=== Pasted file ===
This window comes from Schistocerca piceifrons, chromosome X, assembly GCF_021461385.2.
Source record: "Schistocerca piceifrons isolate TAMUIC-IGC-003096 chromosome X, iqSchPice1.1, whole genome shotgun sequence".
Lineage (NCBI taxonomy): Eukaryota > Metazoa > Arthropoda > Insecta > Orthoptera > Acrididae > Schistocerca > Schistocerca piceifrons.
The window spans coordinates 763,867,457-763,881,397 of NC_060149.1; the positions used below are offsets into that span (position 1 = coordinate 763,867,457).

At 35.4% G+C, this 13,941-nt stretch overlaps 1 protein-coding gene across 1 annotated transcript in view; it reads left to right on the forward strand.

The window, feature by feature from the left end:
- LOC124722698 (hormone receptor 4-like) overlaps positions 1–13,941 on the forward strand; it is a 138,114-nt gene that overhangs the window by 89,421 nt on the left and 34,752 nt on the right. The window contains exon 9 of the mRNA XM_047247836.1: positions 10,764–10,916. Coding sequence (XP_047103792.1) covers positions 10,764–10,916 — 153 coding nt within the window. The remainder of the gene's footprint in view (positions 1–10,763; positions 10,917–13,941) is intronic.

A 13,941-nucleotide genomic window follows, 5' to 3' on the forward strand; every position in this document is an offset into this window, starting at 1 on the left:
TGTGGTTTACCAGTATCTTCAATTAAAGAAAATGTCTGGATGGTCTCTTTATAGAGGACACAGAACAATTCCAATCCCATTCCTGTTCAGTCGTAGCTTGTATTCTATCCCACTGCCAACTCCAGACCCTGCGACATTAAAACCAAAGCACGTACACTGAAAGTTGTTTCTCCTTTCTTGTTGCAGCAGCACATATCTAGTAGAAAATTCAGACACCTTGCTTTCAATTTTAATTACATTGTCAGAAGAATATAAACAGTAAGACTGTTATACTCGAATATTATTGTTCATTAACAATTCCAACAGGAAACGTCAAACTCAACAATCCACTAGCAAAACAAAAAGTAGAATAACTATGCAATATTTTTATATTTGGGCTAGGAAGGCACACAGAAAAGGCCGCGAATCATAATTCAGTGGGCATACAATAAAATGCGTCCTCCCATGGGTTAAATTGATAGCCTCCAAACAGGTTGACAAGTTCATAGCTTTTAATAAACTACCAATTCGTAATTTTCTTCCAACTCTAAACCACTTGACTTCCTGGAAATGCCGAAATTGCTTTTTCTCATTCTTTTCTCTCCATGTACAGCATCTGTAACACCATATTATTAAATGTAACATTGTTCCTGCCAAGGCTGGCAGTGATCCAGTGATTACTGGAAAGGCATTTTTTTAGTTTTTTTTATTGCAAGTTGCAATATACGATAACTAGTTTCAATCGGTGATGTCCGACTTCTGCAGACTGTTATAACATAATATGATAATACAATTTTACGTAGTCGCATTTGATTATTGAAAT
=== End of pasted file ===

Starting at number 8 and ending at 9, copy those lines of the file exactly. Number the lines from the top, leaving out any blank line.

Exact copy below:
A 13,941-nucleotide genomic window follows, 5' to 3' on the forward strand; every position in this document is an offset into this window, starting at 1 on the left:
TGTGGTTTACCAGTATCTTCAATTAAAGAAAATGTCTGGATGGTCTCTTTATAGAGGACACAGAACAATTCCAATCCCATTCCTGTTCAGTCGTAGCTTGTATTCTATCCCACTGCCAACTCCAGACCCTGCGACATTAAAACCAAAGCACGTACACTGAAAGTTGTTTCTCCTTTCTTGTTGCAGCAGCACATATCTAGTAGAAAATTCAGACACCTTGCTTTCAATTTTAATTACATTGTCAGAAGAATATAAACAGTAAGACTGTTATACTCGAATATTATTGTTCATTAACAATTCCAACAGGAAACGTCAAACTCAACAATCCACTAGCAAAACAAAAAGTAGAATAACTATGCAATATTTTTATATTTGGGCTAGGAAGGCACACAGAAAAGGCCGCGAATCATAATTCAGTGGGCATACAATAAAATGCGTCCTCCCATGGGTTAAATTGATAGCCTCCAAACAGGTTGACAAGTTCATAGCTTTTAATAAACTACCAATTCGTAATTTTCTTCCAACTCTAAACCACTTGACTTCCTGGAAATGCCGAAATTGCTTTTTCTCATTCTTTTCTCTCCATGTACAGCATCTGTAACACCATATTATTAAATGTAACATTGTTCCTGCCAAGGCTGGCAGTGATCCAGTGATTACTGGAAAGGCATTTTTTTAGTTTTTTTTATTGCAAGTTGCAATATACGATAACTAGTTTCAATCGGTGATGTCCGACTTCTGCAGACTGTTATAACATAATATGATAATACAATTTTACGTAGTCGCATTTGATTATTGAAAT